"She was trying to Lady Gaga it and take over the world in one fell swoop," Lark said.
More commonly known by her stage name Black Madam, Padge Victoria Windslowe is reportedly a transgender woman whom police want to question in the death of Claudia Seye Aderotimi, 20, an aspiring artist from England who died after receiving an illegal injection to enhance her buttocks at an airport hotel last week.
Authorities have searched Windslowe's Lower Merion house, but she remains on the lam.
Graham said that Windslowe rented out his studio for two days in November to film her latest music video. He categorized her style as "goth rap," and although he didn't understand the story line, he said that the video showed Windslowe in three scenes: crucified on a floating cross, dressed as the leader of a group that looked like "Michael Jackson meets the SS," and on a throne.
He said that Windslowe paid her bills on time and seemed "fully aboveboard." When Graham learned that Windslowe was being sought in the buttocks-enhancement death, he was surprised.
"Why would this person, trying to be a rap star, even think about injecting someone's butt with some illegal product?" he asked.
Lark, however, said that she was not surprised.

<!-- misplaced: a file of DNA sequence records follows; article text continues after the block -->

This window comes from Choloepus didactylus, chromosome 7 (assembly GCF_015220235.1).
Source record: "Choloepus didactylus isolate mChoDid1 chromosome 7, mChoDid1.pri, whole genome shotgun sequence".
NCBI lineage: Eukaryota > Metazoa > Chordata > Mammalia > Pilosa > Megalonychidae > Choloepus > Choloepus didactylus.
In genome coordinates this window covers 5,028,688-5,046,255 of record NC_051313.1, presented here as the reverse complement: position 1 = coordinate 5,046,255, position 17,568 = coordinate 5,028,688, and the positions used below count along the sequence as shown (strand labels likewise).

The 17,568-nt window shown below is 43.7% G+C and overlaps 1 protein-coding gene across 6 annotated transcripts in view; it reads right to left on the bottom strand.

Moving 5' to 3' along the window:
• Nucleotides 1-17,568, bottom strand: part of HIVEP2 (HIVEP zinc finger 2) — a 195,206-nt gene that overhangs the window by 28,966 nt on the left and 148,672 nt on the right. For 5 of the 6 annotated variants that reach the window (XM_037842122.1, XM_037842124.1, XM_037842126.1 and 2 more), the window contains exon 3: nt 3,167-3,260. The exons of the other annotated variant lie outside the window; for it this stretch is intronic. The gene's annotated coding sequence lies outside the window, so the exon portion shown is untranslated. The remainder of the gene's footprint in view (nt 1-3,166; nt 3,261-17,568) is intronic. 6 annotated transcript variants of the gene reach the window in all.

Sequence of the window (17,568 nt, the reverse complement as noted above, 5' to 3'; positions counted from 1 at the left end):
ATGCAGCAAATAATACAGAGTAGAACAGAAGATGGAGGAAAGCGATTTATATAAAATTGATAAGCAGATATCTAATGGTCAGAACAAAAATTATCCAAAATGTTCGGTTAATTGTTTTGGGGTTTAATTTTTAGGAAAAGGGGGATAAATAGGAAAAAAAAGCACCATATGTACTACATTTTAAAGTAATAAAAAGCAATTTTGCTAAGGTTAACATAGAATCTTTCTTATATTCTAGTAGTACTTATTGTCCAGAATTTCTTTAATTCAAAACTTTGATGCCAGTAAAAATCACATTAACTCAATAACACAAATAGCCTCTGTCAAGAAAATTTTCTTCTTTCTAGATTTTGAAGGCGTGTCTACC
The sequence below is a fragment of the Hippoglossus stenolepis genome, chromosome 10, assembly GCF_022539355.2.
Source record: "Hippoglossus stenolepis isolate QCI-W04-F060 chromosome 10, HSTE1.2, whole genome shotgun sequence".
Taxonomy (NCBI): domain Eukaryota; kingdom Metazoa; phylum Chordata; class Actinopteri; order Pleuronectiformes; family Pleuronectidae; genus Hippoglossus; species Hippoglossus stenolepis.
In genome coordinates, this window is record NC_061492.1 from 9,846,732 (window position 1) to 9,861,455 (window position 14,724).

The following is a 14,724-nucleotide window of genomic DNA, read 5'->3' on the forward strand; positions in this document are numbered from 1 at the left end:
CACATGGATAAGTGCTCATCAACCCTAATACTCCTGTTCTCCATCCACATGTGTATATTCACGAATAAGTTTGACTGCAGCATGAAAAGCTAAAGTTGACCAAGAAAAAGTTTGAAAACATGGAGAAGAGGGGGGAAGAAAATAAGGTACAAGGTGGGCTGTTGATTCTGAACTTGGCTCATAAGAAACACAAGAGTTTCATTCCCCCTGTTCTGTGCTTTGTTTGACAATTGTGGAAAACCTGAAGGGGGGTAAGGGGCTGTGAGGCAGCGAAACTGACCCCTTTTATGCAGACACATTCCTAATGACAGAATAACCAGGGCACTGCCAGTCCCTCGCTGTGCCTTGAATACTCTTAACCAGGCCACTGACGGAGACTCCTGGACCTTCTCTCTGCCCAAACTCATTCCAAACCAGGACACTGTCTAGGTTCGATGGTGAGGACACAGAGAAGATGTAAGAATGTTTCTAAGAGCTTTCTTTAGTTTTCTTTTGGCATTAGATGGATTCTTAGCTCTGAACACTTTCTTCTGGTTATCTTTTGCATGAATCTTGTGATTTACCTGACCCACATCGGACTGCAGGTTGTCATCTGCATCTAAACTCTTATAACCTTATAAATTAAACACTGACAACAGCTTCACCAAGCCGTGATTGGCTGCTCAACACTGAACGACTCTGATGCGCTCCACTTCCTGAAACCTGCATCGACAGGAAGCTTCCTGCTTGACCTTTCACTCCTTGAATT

In 2009, Windslowe, who claimed to be "this really big up-and-coming hip-hop artist," hired Lark's studio to do a photo shoot, Lark said.
But when the proofs were sent to Windslowe, she claimed to dislike the photos and refused to pay her bill in full, according to Lark.
"She started demanding the photos and then she started telling me she knew black magic and that she was going to cast evil spells and voodoo on my children," Lark said.
Despite claiming to not like the photos and owing Lark an outstanding balance, Windslowe used the pictures for self-promotion, Lark said.
One thing that Graham and Lark agreed on was the attention Windslowe paid her image. Graham said Windslowe spent hours on her hair and makeup; Lark said that she showed up with five assistants and four red snakeskin suitcases filled with shoes, jewelry and clothing.
"She was in hair and makeup over a half a day," Lark said. "She had this salve stuff, this lotion she put on that you could literally see it pulling her face back like a facelift."